Accountancy practices typically have four main components. Lucinda Kitchin sets out what they are and how they may be adjusted according to what is being bought by the purchaser.
In most instances accountancy practices have four constituent parts:
1. Goodwill: The goodwill of the practice is, in effect, the client files and the right to offer services to that database of customers. Often, although not always, the practice ‘name’ will be included in this. Usually, the website will also be part and parcel of the arrangement at no extra cost.
Since the purchaser will be acquiring the goodwill (which itself will automatically generate new clients), any new clients who come to the practice after the sale has been completed will not represent an additional cost for the purchaser – the new clients will simply be a benefit of the acquisition to the purchaser. Payment for specific new clients who come to the practice post-sale almost never happens; however, if it did it would be called a claw forward.
In some cases a purchaser may wish to incentivise a vendor over the next few years to introduce new clients to the practice after the sale has completed. This may be done by offering the vendor a percentage of the fees billed to a new client during their first year with the practice, thus benefiting both parties to the sale – the vendor and the purchaser.
2. Debts: These represent completed and invoiced work. More often than not debts will be collected by the vendor, who may wish to employ his/her usual approach to debt-collection, thus not upsetting the apple cart with the transferring client. Sometimes, however, the buyer will agree to collect any debts and hand them back to the seller (very occasionally in return for a handling fee, depending on what has been agreed). The agreement reached with regards to debt collection may depend on the payment culture of each of the two parties as well as the track record of those clients who are in debt. Whether or not the client is deemed likely to be lost during the transition will also be a consideration.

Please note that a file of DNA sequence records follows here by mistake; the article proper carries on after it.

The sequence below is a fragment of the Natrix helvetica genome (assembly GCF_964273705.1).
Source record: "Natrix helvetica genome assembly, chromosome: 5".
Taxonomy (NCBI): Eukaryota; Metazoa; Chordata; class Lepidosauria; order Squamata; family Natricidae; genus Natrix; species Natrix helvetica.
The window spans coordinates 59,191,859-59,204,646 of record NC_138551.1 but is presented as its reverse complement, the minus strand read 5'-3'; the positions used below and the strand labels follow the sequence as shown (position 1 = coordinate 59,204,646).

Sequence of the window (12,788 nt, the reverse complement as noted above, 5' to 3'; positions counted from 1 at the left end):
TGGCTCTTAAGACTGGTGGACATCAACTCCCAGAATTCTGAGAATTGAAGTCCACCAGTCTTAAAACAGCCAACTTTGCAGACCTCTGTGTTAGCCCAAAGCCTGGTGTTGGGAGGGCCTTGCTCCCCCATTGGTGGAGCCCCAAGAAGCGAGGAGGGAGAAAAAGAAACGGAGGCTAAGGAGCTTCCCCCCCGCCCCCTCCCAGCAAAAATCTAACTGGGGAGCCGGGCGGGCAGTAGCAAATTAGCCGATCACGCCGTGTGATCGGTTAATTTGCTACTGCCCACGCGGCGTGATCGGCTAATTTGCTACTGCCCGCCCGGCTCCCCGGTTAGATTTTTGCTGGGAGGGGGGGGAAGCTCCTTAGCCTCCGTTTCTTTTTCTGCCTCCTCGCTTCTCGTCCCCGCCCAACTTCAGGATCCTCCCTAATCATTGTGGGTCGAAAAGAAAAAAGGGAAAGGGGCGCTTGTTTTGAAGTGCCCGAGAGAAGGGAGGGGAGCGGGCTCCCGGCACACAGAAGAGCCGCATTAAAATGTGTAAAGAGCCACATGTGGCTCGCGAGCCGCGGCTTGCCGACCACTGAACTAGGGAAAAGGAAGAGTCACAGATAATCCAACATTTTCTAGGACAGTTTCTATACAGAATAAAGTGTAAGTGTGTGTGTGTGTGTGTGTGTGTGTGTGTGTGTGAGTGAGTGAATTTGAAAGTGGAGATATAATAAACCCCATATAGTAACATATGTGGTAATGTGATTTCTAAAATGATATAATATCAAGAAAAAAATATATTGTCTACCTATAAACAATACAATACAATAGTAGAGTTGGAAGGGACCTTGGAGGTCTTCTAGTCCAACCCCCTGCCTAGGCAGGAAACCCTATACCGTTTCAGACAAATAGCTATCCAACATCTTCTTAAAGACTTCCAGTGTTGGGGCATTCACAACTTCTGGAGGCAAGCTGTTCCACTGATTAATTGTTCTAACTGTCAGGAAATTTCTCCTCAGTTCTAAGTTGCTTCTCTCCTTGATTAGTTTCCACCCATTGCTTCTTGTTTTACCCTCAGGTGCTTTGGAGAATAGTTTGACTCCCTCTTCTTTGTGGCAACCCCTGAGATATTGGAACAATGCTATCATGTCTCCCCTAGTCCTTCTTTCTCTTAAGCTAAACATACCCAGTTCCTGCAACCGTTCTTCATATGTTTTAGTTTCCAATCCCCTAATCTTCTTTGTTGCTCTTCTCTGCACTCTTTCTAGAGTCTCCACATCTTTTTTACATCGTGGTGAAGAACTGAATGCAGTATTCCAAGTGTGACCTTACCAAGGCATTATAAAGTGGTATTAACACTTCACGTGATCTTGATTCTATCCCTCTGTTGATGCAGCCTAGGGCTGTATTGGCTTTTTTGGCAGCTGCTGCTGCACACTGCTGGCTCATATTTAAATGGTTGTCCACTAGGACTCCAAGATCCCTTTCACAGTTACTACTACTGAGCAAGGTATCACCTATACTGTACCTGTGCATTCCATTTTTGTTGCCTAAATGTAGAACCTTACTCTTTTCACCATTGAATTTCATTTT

3. W.I.P: This is usually valued at completion of the sale with the job to be finished off, billed and payment collected by the purchaser who will then remit the vendor’s share, often at the end of each month, at sale price. Any under recovery would normally be apportioned. It may be in the vendor’s interests to get the W.I.P. down as low as possible before completion takes place; however, this may not be practicable in reality being influenced by the specific factors surrounding the sale itself.
a. Regarding the payment for the W.I.P. – the payment will be over and above the payment received for the goodwill itself. However, it is not an extra expense for the purchaser because the purchaser will finish off the W.I.P. and bill it, remitting the vendor’s share on an as-collected basis. Ergo the purchaser will pay the vendor for his/her share only once they have billed it and been paid for it themselves by the client.
If a job is in progress at completion date it will stay on the client schedule of expected fees, because this year that income has occurred and it is expected to recur in the future (i.e. next year).
4. Other assets: This will include items such as equipment (e.g. PCs and associated software such as any licenses being transferred), phone systems and office furniture. These are typically sold either by agreement or at arms-length valuation and don’t tend to achieve anything like what they would have cost when new.
In complicated acquisitions, the buyer might also acquire the borrowings or other liabilities of the vending firm which may be traded off as part of the sale price. The partnership might also own property or shares in subsidiary companies (such as an IFA firm or a book-keeping entity).
There are two ways of dealing with prepayments (this is money paid by clients to their accountant for work which has not yet been done or billed):
I. The amount received but not yet billed could be calculated and netted off from the initial tranche of the purchase price (paid on completion by the new owner to the vendor), or if appropriate:
II. They could be passed to the bank account of the new owner together with the accumulated prepayments.
• Lucinda Kitchin, APMA. Email email@example.com for advice on your options, or call 01623 88 33 00. See www.apma.co.uk
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